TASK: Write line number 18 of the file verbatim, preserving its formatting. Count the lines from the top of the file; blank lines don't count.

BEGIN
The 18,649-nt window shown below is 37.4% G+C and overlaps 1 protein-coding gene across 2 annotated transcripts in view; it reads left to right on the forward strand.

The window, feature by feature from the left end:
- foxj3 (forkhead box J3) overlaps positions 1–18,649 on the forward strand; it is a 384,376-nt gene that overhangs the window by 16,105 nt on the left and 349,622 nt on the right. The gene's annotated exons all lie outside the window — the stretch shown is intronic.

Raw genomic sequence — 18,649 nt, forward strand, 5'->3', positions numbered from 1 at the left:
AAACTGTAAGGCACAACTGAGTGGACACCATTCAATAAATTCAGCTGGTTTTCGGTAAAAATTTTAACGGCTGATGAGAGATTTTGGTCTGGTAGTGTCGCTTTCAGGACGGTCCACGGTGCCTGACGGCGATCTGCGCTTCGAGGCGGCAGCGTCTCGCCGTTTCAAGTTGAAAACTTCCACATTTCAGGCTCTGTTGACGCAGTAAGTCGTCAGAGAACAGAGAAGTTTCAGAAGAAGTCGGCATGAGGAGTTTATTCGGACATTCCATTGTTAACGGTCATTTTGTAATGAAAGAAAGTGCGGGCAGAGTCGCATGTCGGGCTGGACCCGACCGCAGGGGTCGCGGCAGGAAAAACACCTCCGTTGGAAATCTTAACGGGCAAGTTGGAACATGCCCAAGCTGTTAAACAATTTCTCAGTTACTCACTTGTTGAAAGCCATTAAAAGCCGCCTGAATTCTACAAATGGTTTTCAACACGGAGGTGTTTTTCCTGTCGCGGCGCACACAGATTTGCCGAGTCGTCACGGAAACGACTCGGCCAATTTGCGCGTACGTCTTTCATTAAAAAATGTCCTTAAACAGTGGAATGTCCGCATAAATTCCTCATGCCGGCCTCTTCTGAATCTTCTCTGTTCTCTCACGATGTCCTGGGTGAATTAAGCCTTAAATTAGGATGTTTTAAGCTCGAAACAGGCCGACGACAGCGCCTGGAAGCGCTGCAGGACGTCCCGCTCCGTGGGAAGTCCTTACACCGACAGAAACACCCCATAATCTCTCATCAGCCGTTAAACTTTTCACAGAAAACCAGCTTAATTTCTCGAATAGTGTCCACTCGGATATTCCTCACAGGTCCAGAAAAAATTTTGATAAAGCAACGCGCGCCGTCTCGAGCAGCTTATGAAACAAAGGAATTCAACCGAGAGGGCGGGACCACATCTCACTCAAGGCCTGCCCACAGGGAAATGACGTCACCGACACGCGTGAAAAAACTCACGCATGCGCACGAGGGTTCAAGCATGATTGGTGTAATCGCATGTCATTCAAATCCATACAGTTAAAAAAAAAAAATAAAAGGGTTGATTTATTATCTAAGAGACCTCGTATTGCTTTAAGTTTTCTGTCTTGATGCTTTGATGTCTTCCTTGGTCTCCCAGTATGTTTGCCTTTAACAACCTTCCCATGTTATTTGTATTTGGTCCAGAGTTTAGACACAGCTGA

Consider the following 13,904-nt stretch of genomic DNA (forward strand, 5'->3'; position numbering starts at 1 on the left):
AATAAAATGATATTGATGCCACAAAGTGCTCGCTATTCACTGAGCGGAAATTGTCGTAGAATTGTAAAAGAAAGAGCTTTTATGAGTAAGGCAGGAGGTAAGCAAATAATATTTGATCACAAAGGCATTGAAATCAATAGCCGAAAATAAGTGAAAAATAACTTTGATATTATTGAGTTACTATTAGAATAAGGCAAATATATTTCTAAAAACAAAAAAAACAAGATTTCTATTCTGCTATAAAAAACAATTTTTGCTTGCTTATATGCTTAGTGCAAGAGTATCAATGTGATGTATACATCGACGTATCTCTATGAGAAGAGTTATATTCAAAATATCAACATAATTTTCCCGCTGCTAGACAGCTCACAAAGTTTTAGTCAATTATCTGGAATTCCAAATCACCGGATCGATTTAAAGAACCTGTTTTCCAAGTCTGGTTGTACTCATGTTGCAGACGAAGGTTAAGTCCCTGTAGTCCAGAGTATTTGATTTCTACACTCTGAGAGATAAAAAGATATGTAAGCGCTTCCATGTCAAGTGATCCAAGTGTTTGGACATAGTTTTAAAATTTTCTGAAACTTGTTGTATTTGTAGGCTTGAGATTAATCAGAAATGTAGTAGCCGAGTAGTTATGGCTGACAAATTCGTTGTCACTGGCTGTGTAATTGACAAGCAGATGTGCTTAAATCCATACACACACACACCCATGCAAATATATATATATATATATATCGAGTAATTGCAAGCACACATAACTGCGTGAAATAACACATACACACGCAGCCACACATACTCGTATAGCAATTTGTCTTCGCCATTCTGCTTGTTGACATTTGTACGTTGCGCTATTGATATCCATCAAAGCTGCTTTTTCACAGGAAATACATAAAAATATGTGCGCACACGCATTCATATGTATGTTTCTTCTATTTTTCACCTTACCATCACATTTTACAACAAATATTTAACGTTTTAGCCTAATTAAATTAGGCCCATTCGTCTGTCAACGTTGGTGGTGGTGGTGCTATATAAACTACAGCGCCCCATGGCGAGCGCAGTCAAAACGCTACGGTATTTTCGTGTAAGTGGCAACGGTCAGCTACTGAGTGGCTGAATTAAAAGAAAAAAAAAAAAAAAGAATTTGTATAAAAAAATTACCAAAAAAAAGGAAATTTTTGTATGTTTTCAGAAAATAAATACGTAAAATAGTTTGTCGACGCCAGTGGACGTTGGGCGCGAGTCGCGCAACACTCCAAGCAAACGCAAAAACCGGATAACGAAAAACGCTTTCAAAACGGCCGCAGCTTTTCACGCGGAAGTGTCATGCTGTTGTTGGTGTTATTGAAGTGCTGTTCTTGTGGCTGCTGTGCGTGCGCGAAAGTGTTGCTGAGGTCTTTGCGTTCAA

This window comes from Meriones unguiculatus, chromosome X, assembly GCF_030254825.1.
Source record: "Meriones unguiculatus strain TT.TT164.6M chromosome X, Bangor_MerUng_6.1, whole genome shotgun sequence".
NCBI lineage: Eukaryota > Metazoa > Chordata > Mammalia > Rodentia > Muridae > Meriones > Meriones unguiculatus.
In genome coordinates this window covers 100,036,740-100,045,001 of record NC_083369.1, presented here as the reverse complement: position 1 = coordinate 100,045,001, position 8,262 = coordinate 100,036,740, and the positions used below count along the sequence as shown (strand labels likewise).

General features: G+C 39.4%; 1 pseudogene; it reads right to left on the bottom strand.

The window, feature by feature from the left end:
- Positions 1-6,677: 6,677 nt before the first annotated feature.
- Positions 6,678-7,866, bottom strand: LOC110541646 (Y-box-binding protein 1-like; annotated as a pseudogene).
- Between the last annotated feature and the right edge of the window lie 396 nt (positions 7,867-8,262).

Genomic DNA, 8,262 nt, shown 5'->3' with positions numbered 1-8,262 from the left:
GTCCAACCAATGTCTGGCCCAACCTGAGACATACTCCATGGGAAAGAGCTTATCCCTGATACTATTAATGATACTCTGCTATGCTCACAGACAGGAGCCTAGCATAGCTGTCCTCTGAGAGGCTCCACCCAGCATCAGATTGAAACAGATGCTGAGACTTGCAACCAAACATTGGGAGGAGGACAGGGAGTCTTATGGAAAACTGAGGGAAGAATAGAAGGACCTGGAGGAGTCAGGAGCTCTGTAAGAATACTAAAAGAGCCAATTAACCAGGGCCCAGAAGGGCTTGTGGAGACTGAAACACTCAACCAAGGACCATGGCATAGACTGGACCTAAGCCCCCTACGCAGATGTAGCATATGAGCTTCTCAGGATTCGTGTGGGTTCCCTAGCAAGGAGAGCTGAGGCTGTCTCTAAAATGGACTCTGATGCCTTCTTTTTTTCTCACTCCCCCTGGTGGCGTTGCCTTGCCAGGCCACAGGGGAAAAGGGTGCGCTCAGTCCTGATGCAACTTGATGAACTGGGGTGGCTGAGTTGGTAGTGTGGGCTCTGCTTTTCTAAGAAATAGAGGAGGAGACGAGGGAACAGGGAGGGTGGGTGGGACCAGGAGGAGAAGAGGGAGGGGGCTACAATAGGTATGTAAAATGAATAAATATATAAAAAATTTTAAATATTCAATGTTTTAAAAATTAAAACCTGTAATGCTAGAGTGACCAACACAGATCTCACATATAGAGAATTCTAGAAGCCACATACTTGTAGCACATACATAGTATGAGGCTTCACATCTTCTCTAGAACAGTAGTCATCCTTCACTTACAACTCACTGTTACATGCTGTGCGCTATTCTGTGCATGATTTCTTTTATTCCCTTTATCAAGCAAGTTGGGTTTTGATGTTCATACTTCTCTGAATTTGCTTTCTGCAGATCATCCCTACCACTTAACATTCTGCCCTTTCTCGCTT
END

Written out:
GTCCAACCAATGTCTGGCCCAACCTGAGACATACTCCATGGGAAAGAGCTTATCCCTGATACTATTAATGATACTCTGCTATGCTCACAGACAGGAGCCTAGCATAGCTGTCCTCTGAGAGGCTCCACCCAGCATCAGATTGAAACAGATGCTGAGACTTGCAACCAAACATTGGGAGGAGGACAGGGAGTCTTATGGAAAACTGAGGGAAGAATAGAAGGACCTGGAGGAGTCAGGAGCTCTGTAAGAATACTAAAAGAGCCAATTAACCAGGGCCCAGAAGGGCTTGTGGAGACTGAAACACTCAACCAAGGACCATGGCATAGACTGGACCTAAGCCCCCTACGCAGATGTAGCATATGAGCTTCTCAGGATTCGTGTGGGTTCCCTAGCAAGGAGAGCTGAGGCTGTCTCTAAAATGGACTCTGATGCCTTCTTTTTTTCTCACTCCCCCTGGTGGCGTTGCCTTGCCAGGCCACAGGGGAAAAGGGTGCGCTCAGTCCTGATGCAACTTGATGAACTGGGGTGGCTGAGTTGGTAGTGTGGGCTCTGCTTTTCTAAGAAATAGAGGAGGAGACGAGGGAACAGGGAGGGTGGGTGGGACCAGGAGGAGAAGAGGGAGGGGGCTACAATAGGTATGTAAAATGAATAAATATATAAAAAATTTTAAATATTCAATGTTTTAAAAATTAAAACCTGTAATGCTAGAGTGACCAACACAGATCTCACATATAGAGAATTCTAGAAGCCACATACTTGTAGCACATACATAGTATGAGGCTTCACATCTTCTCTAGAACAGTAGTCATCCTTCACTTACAACTCACTGTTACATGCTGTGCGCTATTCTGTGCATGATTTCTTTTATTCCCTTTATCAAGCAAGTTGGGTTTTGATGTTCATACTTCTCTGAATTTGCTTTCTGCAGATCATCCCTACCACTTAACATTCTGCCCTTTCTCGCTT